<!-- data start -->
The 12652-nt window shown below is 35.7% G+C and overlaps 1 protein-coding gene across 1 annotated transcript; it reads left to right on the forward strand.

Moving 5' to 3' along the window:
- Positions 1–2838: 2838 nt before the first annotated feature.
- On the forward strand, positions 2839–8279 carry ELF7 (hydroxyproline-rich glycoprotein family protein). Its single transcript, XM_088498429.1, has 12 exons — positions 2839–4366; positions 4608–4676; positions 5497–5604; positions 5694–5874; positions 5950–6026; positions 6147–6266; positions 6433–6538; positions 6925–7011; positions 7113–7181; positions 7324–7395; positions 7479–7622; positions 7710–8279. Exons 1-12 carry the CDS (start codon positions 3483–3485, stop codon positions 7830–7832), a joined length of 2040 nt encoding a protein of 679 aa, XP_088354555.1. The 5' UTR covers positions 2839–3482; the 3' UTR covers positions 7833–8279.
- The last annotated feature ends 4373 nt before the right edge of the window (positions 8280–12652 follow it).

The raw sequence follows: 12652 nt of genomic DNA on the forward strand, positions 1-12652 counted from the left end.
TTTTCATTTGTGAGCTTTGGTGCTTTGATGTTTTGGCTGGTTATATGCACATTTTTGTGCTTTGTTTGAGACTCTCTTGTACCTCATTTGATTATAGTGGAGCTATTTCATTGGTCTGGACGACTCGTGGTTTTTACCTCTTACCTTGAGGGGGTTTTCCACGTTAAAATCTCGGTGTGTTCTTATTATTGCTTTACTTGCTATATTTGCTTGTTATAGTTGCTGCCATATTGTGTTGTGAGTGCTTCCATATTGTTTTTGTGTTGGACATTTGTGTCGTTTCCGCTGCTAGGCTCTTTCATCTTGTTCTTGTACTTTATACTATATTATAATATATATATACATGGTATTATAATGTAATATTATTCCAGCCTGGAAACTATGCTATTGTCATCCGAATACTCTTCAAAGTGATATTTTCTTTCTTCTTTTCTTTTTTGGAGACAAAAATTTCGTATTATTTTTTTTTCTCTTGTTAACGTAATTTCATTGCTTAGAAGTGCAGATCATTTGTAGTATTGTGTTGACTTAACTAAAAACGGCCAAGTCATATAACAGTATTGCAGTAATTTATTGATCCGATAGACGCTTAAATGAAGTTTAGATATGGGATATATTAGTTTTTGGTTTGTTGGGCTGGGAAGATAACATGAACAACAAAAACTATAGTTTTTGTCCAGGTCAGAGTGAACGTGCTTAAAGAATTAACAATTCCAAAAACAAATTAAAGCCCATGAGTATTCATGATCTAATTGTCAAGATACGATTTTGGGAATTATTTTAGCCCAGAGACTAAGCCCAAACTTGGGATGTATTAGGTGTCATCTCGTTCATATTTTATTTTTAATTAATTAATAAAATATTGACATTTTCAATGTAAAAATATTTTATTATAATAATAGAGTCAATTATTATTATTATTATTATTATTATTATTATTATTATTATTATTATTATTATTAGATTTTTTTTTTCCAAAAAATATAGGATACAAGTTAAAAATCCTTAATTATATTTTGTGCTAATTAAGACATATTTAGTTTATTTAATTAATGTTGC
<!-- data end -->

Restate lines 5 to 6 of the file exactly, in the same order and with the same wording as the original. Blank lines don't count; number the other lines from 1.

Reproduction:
- The last annotated feature ends 4373 nt before the right edge of the window (positions 8280–12652 follow it).

The raw sequence follows: 12652 nt of genomic DNA on the forward strand, positions 1-12652 counted from the left end.